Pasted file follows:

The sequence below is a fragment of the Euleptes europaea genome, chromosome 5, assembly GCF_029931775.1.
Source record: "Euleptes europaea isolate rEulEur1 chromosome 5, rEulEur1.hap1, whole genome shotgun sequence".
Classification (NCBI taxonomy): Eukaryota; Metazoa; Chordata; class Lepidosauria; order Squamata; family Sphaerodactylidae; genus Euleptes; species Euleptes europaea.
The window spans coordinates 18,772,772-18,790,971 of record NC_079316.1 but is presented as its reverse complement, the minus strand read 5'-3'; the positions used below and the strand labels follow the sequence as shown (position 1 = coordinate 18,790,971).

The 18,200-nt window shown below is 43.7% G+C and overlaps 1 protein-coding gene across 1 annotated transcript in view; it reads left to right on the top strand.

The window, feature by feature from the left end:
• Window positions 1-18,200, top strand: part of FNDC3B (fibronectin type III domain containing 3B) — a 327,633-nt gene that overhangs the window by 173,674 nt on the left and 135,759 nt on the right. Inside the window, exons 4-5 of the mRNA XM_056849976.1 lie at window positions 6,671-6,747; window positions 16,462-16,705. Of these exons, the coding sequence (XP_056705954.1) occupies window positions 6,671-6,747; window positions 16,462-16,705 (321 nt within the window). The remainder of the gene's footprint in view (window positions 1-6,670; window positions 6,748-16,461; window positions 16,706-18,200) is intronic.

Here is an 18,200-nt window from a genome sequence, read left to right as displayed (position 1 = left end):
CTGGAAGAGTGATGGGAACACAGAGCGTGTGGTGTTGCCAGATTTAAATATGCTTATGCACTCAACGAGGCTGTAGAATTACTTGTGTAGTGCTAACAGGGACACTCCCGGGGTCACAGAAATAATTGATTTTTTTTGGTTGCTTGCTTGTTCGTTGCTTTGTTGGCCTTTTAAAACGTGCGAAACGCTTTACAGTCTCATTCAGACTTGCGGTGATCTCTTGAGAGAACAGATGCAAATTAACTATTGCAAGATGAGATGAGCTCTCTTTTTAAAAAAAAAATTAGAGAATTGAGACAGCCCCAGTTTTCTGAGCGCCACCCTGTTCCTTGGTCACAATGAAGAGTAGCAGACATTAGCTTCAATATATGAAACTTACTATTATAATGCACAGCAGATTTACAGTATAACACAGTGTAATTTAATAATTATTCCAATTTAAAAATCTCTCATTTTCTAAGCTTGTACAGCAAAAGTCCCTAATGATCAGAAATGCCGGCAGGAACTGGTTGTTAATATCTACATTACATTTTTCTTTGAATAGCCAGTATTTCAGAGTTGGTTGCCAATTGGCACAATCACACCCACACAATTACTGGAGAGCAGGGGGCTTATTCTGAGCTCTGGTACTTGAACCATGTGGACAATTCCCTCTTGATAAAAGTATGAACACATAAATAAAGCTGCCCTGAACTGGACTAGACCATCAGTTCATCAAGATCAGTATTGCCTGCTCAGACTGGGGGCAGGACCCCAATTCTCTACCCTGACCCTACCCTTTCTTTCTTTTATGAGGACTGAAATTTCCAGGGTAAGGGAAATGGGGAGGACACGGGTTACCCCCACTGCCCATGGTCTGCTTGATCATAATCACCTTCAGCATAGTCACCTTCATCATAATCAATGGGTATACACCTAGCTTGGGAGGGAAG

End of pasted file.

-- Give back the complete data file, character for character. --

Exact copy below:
The sequence below is a fragment of the Euleptes europaea genome, chromosome 5, assembly GCF_029931775.1.
Source record: "Euleptes europaea isolate rEulEur1 chromosome 5, rEulEur1.hap1, whole genome shotgun sequence".
Classification (NCBI taxonomy): Eukaryota; Metazoa; Chordata; class Lepidosauria; order Squamata; family Sphaerodactylidae; genus Euleptes; species Euleptes europaea.
The window spans coordinates 18,772,772-18,790,971 of record NC_079316.1 but is presented as its reverse complement, the minus strand read 5'-3'; the positions used below and the strand labels follow the sequence as shown (position 1 = coordinate 18,790,971).

The 18,200-nt window shown below is 43.7% G+C and overlaps 1 protein-coding gene across 1 annotated transcript in view; it reads left to right on the top strand.

The window, feature by feature from the left end:
• Window positions 1-18,200, top strand: part of FNDC3B (fibronectin type III domain containing 3B) — a 327,633-nt gene that overhangs the window by 173,674 nt on the left and 135,759 nt on the right. Inside the window, exons 4-5 of the mRNA XM_056849976.1 lie at window positions 6,671-6,747; window positions 16,462-16,705. Of these exons, the coding sequence (XP_056705954.1) occupies window positions 6,671-6,747; window positions 16,462-16,705 (321 nt within the window). The remainder of the gene's footprint in view (window positions 1-6,670; window positions 6,748-16,461; window positions 16,706-18,200) is intronic.

Here is an 18,200-nt window from a genome sequence, read left to right as displayed (position 1 = left end):
CTGGAAGAGTGATGGGAACACAGAGCGTGTGGTGTTGCCAGATTTAAATATGCTTATGCACTCAACGAGGCTGTAGAATTACTTGTGTAGTGCTAACAGGGACACTCCCGGGGTCACAGAAATAATTGATTTTTTTTGGTTGCTTGCTTGTTCGTTGCTTTGTTGGCCTTTTAAAACGTGCGAAACGCTTTACAGTCTCATTCAGACTTGCGGTGATCTCTTGAGAGAACAGATGCAAATTAACTATTGCAAGATGAGATGAGCTCTCTTTTTAAAAAAAAAATTAGAGAATTGAGACAGCCCCAGTTTTCTGAGCGCCACCCTGTTCCTTGGTCACAATGAAGAGTAGCAGACATTAGCTTCAATATATGAAACTTACTATTATAATGCACAGCAGATTTACAGTATAACACAGTGTAATTTAATAATTATTCCAATTTAAAAATCTCTCATTTTCTAAGCTTGTACAGCAAAAGTCCCTAATGATCAGAAATGCCGGCAGGAACTGGTTGTTAATATCTACATTACATTTTTCTTTGAATAGCCAGTATTTCAGAGTTGGTTGCCAATTGGCACAATCACACCCACACAATTACTGGAGAGCAGGGGGCTTATTCTGAGCTCTGGTACTTGAACCATGTGGACAATTCCCTCTTGATAAAAGTATGAACACATAAATAAAGCTGCCCTGAACTGGACTAGACCATCAGTTCATCAAGATCAGTATTGCCTGCTCAGACTGGGGGCAGGACCCCAATTCTCTACCCTGACCCTACCCTTTCTTTCTTTTATGAGGACTGAAATTTCCAGGGTAAGGGAAATGGGGAGGACACGGGTTACCCCCACTGCCCATGGTCTGCTTGATCATAATCACCTTCAGCATAGTCACCTTCATCATAATCAATGGGTATACACCTAGCTTGGGAGGGAAG